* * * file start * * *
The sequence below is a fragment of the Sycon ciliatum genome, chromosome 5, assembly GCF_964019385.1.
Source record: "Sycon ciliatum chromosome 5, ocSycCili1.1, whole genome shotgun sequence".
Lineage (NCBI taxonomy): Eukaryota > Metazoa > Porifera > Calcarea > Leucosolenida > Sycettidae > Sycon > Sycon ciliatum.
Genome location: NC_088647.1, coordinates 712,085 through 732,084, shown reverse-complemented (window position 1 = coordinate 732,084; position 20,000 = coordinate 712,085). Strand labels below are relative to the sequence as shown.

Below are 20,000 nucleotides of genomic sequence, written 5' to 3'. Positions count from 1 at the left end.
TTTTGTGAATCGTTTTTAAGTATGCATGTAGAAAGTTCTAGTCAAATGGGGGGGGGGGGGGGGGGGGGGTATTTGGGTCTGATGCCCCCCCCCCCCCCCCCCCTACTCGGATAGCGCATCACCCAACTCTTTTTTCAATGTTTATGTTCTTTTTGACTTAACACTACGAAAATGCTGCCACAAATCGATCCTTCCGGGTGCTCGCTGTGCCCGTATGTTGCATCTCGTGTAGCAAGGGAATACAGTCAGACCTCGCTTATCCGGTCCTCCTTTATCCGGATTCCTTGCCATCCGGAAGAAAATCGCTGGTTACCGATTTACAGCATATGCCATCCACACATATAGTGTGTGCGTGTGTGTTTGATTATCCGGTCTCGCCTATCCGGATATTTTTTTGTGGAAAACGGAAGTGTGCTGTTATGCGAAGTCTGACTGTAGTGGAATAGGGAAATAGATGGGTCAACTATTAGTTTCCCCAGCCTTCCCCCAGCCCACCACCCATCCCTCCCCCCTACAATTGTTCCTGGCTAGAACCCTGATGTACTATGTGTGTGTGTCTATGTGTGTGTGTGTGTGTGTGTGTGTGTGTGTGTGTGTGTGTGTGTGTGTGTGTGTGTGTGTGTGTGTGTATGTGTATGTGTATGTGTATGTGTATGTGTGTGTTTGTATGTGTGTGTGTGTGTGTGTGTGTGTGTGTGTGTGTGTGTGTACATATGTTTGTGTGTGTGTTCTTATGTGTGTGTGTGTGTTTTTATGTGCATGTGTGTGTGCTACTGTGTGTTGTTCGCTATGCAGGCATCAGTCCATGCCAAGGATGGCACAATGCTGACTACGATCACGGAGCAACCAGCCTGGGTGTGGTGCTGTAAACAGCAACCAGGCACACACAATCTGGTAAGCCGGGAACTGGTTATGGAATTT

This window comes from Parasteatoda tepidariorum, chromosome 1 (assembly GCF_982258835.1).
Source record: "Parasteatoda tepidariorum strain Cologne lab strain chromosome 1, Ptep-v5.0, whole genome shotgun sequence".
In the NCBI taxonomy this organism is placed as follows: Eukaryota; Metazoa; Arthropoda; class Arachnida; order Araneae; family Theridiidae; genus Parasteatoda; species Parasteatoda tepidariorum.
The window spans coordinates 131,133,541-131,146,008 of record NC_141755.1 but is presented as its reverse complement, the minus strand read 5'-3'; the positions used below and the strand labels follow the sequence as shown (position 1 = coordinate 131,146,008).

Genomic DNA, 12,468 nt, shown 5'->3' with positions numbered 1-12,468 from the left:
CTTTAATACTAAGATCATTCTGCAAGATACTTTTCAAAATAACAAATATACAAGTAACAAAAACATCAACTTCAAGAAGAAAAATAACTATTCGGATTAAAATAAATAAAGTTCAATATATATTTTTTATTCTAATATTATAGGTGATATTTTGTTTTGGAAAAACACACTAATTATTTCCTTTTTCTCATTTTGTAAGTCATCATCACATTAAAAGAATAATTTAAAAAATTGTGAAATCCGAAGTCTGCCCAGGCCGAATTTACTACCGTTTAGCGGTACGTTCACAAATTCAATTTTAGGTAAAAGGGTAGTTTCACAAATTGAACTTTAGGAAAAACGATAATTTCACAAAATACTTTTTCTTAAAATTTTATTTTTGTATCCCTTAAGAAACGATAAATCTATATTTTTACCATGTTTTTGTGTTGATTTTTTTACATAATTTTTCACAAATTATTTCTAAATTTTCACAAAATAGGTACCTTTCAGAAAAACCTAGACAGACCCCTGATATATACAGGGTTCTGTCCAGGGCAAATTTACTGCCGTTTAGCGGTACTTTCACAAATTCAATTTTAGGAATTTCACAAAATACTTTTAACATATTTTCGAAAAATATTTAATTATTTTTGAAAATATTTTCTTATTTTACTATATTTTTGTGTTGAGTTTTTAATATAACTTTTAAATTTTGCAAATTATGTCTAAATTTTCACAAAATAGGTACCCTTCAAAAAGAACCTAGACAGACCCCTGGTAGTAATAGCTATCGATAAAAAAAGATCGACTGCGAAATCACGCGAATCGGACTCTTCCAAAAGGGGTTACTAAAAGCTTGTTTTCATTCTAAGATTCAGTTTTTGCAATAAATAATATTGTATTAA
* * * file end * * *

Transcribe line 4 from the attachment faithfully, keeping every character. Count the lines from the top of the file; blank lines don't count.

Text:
Genome location: NC_088647.1, coordinates 712,085 through 732,084, shown reverse-complemented (window position 1 = coordinate 732,084; position 20,000 = coordinate 712,085). Strand labels below are relative to the sequence as shown.